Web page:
There is considerable precedent to suggest that findings of Indigenous heritage require more than a simple statement from an applicant (Catholic Children’s Aid Society of Toronto v ST, [2019] OJ No 1783; Bruce Grey Child and Family Services v ABC, 2018 ONCJ 516; Children’s Aid Society of the Regional Municipality of Waterloo v CT, [2017] OJ No 6324 (ONCA); Children’s Aid Society of Ottawa v KF, 2015 ONSC 7580). Indigenous membership has expanded to include self-identification, however, there still must be evidence in relation to the child so a determination can be made as to whether access is beneficial and meaningful to them.

In this instance, the evidence relied upon by the motions judge does not meet the necessary threshold. The only evidence is the self-identification of the father, that is found to be insufficient evidence as per the case law. The need for an evidentiary foundation is a prerequisite for any finding under s 90 of the Act. Were this not the case, it is conceivable that numerous people coming before the courts could self-identify as a member of Batchewana, leaving the band with insufficient resources to assist those in need, which constitutes an error in law (Housen v Nikolaisen, 2002 SCC 33). Appeal granted. The matter is remitted to the Ontario Court of Justice for a new hearing.

FB v RB, 2019 ABPC 204

Application denied. Considering the history of the family, the grandparents of child are granted daily care. The child’s mother has restricted parenting time. The father is allowed no contact unless via a safe visitation facility.

Native Law Centre CaseWatch Blog

This action involved the guardianship and parenting of a child. The grandparents of the child obtained court orders for guardianship. The parents were granted a Parenting Order in 2016, giving them daily care of their child, all decision-making powers, and gave the mother parenting time with the child at the discretion of the grandparents. The mother, however, applied under s 34(2) of the Family Law Act [“Act”], to vary the 2016 Parenting Order, asking that the child be transitioned to her day to day care.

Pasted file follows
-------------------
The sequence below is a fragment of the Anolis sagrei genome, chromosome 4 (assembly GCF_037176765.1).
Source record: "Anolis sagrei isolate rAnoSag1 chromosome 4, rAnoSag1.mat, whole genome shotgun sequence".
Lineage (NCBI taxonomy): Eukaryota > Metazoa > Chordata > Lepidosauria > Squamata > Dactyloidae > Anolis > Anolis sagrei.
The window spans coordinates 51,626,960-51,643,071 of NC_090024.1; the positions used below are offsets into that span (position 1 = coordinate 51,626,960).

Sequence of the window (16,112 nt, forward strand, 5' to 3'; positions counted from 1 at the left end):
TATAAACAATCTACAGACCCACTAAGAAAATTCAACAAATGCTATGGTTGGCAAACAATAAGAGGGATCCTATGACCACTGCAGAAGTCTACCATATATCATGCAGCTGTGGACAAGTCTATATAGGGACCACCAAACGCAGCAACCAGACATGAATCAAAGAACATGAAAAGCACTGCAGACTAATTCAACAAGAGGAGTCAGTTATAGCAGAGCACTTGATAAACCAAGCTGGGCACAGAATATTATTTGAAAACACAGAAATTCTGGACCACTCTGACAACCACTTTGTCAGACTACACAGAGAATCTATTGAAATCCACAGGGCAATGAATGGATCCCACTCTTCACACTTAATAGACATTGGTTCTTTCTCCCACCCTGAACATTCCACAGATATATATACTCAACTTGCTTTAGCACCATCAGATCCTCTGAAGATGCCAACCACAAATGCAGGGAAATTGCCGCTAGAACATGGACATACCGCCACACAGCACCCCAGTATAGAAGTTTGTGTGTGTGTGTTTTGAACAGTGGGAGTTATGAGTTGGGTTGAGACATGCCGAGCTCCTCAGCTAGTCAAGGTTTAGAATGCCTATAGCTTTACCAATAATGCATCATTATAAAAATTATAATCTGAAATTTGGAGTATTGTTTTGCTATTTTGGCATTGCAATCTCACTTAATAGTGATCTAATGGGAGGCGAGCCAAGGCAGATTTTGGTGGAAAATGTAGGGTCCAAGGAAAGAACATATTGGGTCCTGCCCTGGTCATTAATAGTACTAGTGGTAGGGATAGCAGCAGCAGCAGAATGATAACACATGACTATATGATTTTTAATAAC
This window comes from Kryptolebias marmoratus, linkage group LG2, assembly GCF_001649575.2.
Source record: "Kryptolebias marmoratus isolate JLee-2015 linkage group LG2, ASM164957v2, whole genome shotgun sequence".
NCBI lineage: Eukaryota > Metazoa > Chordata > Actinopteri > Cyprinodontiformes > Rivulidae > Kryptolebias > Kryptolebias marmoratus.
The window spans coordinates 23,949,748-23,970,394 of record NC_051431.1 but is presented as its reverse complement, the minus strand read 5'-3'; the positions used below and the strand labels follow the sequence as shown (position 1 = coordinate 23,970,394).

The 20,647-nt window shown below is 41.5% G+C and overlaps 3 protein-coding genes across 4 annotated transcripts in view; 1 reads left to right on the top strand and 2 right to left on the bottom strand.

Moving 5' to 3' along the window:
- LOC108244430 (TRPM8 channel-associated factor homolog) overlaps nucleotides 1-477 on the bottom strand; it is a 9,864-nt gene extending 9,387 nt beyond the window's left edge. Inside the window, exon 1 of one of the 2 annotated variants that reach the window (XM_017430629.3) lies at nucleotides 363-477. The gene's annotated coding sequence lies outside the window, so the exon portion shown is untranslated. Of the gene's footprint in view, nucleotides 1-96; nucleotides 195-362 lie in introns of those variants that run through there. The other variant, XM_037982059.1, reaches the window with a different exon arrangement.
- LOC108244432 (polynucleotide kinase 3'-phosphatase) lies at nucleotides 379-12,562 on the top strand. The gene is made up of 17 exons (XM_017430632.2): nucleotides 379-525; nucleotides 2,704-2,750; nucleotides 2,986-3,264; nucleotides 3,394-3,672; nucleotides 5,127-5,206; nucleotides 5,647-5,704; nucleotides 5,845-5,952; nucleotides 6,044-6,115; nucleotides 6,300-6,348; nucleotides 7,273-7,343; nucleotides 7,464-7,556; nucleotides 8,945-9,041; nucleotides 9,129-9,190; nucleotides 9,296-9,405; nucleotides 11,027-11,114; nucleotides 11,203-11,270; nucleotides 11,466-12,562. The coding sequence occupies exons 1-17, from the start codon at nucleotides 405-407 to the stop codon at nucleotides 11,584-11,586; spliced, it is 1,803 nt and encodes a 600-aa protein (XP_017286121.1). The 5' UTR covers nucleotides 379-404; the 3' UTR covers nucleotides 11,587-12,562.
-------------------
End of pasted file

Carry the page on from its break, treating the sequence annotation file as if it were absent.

The issues before this Court was whether it had the jurisdiction to make a variation order of the 2016 Parenting Order. If so, what allocation of parenting time, guardianship powers, entitlements, and responsibilities were in the best interests of this child. S 34(3) of the Act determines that the Court can only make a variation order if there has been a material change in the needs or circumstances of a child since the making of a Parenting Order. Additionally, the Court can only consider the best interests of a child as set out in s 18 of the Act, as determined by reference to any change in a child’s needs or circumstances. An existing custody order may be varied on an interim basis in emergent circumstances, but it should not be lightly disturbed as stability and certainty are primary considerations for a child’s best interests (Carey v Hanlon, 2007 ABCA 391).

S 18(2)(b) provides a non-exhaustive list of the needs and circumstances of a child that the Court must consider. Accordingly, for s 34(3) of the Act, a change in the needs or circumstances of a child has occurred if there has been a material change in any of the needs or circumstances listed in s 18(2)(b). The Court determined that there was a material change in the needs or circumstances of the child in this matter concerning the ability and willingness of the mother to care and meet the needs of the child. There was, however, a pending criminal proceeding regarding an allegation of sexual assault against the father, which is a circumstance affecting the safety and well-being of the child, which was afforded greater weight.